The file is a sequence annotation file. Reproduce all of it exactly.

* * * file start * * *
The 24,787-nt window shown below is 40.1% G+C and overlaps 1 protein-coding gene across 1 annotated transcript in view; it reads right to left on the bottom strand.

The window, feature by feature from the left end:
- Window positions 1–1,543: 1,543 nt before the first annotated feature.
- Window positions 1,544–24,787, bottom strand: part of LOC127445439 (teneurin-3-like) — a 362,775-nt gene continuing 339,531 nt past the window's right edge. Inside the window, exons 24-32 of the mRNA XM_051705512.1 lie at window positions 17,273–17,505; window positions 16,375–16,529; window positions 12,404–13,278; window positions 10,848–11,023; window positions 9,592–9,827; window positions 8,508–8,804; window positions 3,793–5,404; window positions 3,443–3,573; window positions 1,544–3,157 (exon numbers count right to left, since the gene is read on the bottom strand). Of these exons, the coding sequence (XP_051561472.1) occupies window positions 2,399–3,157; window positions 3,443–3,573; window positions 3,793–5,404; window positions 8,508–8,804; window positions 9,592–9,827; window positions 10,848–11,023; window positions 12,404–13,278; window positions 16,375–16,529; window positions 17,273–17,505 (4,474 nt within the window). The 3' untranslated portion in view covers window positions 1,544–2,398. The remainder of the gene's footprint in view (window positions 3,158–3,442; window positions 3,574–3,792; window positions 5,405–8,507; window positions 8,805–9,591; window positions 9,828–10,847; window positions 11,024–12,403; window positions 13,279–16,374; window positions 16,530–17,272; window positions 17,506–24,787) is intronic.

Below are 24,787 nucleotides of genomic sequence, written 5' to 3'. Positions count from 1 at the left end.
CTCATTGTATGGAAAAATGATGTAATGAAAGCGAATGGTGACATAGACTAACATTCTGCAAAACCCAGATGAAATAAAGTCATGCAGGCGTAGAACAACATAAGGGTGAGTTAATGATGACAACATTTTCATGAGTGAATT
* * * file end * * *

The 24,787-nt window shown below is 40.1% G+C and overlaps 1 protein-coding gene across 1 annotated transcript in view; it reads right to left on the bottom strand.

The window, feature by feature from the left end:
- Window positions 1–1,543: 1,543 nt before the first annotated feature.
- Window positions 1,544–24,787, bottom strand: part of LOC127445439 (teneurin-3-like) — a 362,775-nt gene continuing 339,531 nt past the window's right edge. Inside the window, exons 24-32 of the mRNA XM_051705512.1 lie at window positions 17,273–17,505; window positions 16,375–16,529; window positions 12,404–13,278; window positions 10,848–11,023; window positions 9,592–9,827; window positions 8,508–8,804; window positions 3,793–5,404; window positions 3,443–3,573; window positions 1,544–3,157 (exon numbers count right to left, since the gene is read on the bottom strand). Of these exons, the coding sequence (XP_051561472.1) occupies window positions 2,399–3,157; window positions 3,443–3,573; window positions 3,793–5,404; window positions 8,508–8,804; window positions 9,592–9,827; window positions 10,848–11,023; window positions 12,404–13,278; window positions 16,375–16,529; window positions 17,273–17,505 (4,474 nt within the window). The 3' untranslated portion in view covers window positions 1,544–2,398. The remainder of the gene's footprint in view (window positions 3,158–3,442; window positions 3,574–3,792; window positions 5,405–8,507; window positions 8,805–9,591; window positions 9,828–10,847; window positions 11,024–12,403; window positions 13,279–16,374; window positions 16,530–17,272; window positions 17,506–24,787) is intronic.

Below are 24,787 nucleotides of genomic sequence, written 5' to 3'. Positions count from 1 at the left end.
CTCATTGTATGGAAAAATGATGTAATGAAAGCGAATGGTGACATAGACTAACATTCTGCAAAACCCAGATGAAATAAAGTCATGCAGGCGTAGAACAACATAAGGGTGAGTTAATGATGACAACATTTTCATGAGTGAATT